What Are the Side Effects of Methamphetamine?
Meth is a harmfully addictive substance with dangerous side effects. Short-term side effects of meth can include an increased heart rate, breathing rate, body temperature, and blood pressure. The long-term side effects of meth can include damage to the brain, heart, and other organs, along with psychotic symptoms.
Methamphetamine, or meth, is a potent synthetic stimulant that acts on the central nervous system and stimulates the release of dopamine, a feel-good neurotransmitter that rewards behaviors. It’s highly addictive and carries a significant risk of toxicity and fatal overdose, as well as other adverse health effects.
Meth may be smoked, snorted, injected, or consumed orally, with or without other substances, to achieve an intense high – or “rush.” This rush has serious side effects in both the short- and long-term on physical and mental well-being.
Side Effects of Methamphetamine
Short-Term Effects of Meth
Even small amounts of meth can cause harmful health effects like:
- Increased blood pressure
- Extremely elevated body temperature
- Rapid breathing rate
- Rapid or irregular heartbeat
- Loss of appetite
- Sleep disturbances
- Erratic, aggressive, or violent behavior
- Stroke or heart attack
The short-term effects of crystal methamphetamine, a high-purity form of meth, may include:
- Rapid heart rate
- Increased blood pressure
- Increased respiratory rate
- Elevated body temperature
- Aggression and violent behaviors
- Stroke or heart attack
Long-Term Effects of Methamphetamine
Chronic meth use can lead to long-term health effects, even once you stop taking meth, such as:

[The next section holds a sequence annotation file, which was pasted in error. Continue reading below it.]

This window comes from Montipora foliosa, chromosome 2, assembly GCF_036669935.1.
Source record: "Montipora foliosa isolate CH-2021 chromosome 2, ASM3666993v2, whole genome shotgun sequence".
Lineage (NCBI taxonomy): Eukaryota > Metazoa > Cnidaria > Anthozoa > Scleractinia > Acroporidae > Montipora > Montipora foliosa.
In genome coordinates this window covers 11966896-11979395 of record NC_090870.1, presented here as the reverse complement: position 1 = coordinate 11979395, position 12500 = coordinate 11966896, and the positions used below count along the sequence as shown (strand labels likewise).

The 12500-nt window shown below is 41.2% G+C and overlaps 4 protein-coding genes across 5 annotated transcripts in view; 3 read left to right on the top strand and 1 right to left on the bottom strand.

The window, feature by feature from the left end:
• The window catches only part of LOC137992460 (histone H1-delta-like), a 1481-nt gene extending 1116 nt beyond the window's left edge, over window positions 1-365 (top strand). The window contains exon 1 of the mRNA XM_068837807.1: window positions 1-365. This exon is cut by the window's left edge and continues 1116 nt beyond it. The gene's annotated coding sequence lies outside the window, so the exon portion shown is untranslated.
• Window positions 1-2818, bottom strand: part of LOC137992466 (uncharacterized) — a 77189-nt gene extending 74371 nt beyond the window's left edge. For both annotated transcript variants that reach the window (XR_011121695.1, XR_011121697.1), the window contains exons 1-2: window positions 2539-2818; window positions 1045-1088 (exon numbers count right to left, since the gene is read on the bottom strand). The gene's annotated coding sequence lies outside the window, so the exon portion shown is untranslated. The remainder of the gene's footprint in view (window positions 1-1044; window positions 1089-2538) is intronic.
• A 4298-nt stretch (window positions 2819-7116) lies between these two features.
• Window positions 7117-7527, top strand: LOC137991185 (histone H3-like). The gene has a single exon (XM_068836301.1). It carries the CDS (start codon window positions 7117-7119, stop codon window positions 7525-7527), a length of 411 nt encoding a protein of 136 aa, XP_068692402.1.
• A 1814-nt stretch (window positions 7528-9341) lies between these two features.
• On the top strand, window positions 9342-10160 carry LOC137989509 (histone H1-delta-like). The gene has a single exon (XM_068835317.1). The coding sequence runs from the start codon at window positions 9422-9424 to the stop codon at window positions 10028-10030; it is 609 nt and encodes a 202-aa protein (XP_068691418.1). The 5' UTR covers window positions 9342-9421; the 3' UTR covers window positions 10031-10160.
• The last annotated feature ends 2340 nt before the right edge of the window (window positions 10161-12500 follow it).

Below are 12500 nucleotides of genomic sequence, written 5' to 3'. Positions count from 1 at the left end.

- Permanent damage to the brain and heart
- High blood pressure, increasing the risk of heart attacks, strokes, and death
- Liver, kidney, and lung damage,
- Anxiety, confusion, and insomnia
- Paranoia and hallucinations
- Psychotic symptoms and psychosis
- Skin sores from intense itching and scratching
- Premature osteoporosis
- Dental disease
- Weight loss
The long-term effects of crystal methamphetamine are similar to other types of meth and may include:
- Stimulant use disorder
- Changes in brain structure and function
- Decreased motor skills
- Chronic anxiety
- Mood disturbances
- Aggressive or violent behaviors
- Mood swings
- Twitching or jerky movements
- Severe dental disease
Long-Term Effects of Methamphetamine Use on the Brain
People who chronically misuse meth or develop a methamphetamine use disorder are at risk for significant structural and functional brain changes that negatively impact memory, emotions, and decision-making abilities. This may be why methamphetamine use disorder can be challenging to treat and overcome.
Some brain changes with chronic meth use can be reversed with abstinence. Studies indicate that the meth-related brain changes returned to normal after a year or more of abstinence.
Methamphetamine Long-Term Effects on Physical and Mental Health
Chronic meth use has many serious long-term effects, including increasing the risk of developing associated physical and mental health issues.
Physically, people who use meth over long periods develop problems like malnutrition and severe dental problems with tooth loss. High blood pressure, rapid heart rate, and irregular heart rate can also be an effect of long-term use, which increases the risk of stroke or heart attack.
Meth use has mental health consequences as well, including prolonged psychotic symptoms like hallucinations, paranoia, and delusions that can last for months or years after they stop taking meth.
There are indirect risks associated with meth use because of increased risk-taking behaviors and poor decision-making. People who inject meth may contract bloodborne diseases like HIV and hepatitis B and C from sharing needles. Unprotected sex, driving under the influence, or taking other unnecessary risks are common while taking meth.